Meta, which owns Facebook and Instagram, said it planned to give outside researchers more detailed information on how political ads were targeted across its platform, providing insight into the ways that politicians, campaign operatives and political strategists buy and use ads ahead of the midterm elections.
Starting on Monday, academics and researchers who are registered with an initiative called the Facebook Open Research and Transparency project will be allowed to see data on how each political or social ad was used to target people. The information includes which interest categories — such as “people who like dogs” or “people who enjoy the outdoors” — were chosen to aim an ad at someone.
In addition, Meta said it planned to include summaries of targeting information for some of its ads in its publicly viewable Ad Library starting in July. The company created the Ad Library in 2019 so that journalists, academics and others could obtain information and help safeguard elections against the misuse of digital advertising.
While Meta has given outsiders some access into how its political ads were used in the past, it has restricted the amount of information that could be seen, citing privacy reasons. Critics have claimed that the company’s system has been flawed and sometimes buggy, and have frequently asked for more data.
That has led to conflicts. Meta previously clashed with a group of New York University academics who tried ingesting large amounts of self-reported data on Facebook users to learn more about the platform. The company cut off access to the group last year, citing violations of its platform rules.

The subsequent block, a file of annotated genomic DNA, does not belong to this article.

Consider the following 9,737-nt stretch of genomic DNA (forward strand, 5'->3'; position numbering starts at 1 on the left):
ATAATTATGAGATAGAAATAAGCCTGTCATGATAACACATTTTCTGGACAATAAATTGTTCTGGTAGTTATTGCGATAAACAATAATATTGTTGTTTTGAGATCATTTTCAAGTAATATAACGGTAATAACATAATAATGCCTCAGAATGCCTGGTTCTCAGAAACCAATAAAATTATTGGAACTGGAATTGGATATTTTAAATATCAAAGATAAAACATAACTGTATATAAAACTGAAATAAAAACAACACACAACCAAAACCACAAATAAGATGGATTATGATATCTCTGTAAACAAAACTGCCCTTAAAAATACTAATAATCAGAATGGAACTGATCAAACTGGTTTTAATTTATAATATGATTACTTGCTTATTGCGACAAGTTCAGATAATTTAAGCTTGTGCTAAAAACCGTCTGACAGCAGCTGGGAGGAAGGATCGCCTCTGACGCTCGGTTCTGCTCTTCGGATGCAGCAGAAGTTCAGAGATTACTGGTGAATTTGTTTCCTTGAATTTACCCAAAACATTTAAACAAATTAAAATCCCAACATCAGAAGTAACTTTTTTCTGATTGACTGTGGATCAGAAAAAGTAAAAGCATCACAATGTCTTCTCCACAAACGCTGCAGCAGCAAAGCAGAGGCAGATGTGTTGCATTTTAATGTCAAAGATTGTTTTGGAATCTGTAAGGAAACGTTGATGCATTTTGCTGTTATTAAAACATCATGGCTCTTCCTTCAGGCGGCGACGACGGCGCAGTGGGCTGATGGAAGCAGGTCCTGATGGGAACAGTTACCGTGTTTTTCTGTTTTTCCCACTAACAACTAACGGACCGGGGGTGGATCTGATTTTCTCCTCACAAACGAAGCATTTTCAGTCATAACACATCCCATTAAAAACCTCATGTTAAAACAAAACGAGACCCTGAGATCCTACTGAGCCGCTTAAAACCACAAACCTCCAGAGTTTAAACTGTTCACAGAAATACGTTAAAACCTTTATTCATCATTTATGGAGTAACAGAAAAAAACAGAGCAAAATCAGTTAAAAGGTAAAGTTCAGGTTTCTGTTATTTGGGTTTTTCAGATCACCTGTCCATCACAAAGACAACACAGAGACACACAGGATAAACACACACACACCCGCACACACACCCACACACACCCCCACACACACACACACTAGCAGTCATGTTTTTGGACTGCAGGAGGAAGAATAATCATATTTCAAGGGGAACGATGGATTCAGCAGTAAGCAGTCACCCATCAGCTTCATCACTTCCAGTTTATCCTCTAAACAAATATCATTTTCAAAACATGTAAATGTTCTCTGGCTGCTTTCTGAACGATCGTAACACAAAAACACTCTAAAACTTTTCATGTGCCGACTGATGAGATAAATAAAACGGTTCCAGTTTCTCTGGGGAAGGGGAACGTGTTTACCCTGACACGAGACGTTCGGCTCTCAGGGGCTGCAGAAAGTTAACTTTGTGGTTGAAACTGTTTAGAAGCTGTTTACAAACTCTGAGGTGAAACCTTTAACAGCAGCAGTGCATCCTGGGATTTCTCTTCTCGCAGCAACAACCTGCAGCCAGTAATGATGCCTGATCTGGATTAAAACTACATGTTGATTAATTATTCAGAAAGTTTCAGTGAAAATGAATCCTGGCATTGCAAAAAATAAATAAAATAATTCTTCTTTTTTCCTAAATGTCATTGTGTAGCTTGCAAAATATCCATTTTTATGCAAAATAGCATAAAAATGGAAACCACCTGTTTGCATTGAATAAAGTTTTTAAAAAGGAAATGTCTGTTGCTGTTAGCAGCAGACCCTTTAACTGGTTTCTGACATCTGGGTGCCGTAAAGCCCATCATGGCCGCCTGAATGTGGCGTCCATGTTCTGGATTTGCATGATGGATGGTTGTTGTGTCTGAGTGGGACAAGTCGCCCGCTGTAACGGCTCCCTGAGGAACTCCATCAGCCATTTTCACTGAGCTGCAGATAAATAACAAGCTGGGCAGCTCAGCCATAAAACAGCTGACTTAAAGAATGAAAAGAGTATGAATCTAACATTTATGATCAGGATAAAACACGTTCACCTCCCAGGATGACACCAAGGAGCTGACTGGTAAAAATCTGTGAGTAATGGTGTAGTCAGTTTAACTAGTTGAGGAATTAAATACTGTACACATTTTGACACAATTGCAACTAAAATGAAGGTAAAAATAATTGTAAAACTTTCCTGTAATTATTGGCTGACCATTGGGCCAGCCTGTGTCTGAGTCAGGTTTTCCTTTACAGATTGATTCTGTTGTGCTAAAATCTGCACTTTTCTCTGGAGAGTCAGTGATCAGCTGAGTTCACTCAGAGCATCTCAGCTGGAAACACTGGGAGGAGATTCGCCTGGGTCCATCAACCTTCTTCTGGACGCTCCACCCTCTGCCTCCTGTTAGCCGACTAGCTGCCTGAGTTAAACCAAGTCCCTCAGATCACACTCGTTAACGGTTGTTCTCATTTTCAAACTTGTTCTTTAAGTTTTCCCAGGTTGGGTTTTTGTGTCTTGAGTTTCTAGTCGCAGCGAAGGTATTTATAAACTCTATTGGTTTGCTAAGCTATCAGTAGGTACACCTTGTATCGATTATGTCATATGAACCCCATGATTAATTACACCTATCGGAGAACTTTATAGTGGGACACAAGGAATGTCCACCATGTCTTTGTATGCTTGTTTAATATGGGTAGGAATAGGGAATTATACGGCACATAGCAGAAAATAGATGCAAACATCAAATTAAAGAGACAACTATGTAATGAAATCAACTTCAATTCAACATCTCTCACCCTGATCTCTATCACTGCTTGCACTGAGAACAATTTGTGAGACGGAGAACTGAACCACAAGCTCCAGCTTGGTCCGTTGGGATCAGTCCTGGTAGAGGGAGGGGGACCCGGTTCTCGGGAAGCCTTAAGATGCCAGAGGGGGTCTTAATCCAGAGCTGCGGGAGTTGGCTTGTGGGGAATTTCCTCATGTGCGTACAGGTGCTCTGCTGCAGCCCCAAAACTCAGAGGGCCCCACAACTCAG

The new data that is being added to the Facebook Open Research Transparency project and the Ad Library is a way to share information on political ad targeting while trying to keep data on its users private, the company said.
“By making advertiser targeting criteria available for analysis and reporting on ads run about social issues, elections and politics, we hope to help people better understand the practices used to reach potential voters on our technologies,” the company said in a statement.
With the new data, for example, researchers browsing the Ad Library could see that over the course of a month, a Facebook page ran 2,000 political ads and that 40 percent of the ad budget was targeted to “people who live in Pennsylvania” or “people who are interested in politics.”
Meta said it had been bound by privacy rules and regulations on what types of data it could share with outsiders. In an interview, Jeff King, a vice president in Meta’s business integrity unit, said the company had hired thousands of workers over the past few years to review those privacy issues.
“Every single thing we release goes through a privacy review now,” he said. “We want to make sure we give people the right amount of data, but still remain privacy conscious while we do it.”
The new data on political ads will cover the period from August 2020, three months before the last U.S. presidential election, to the present day.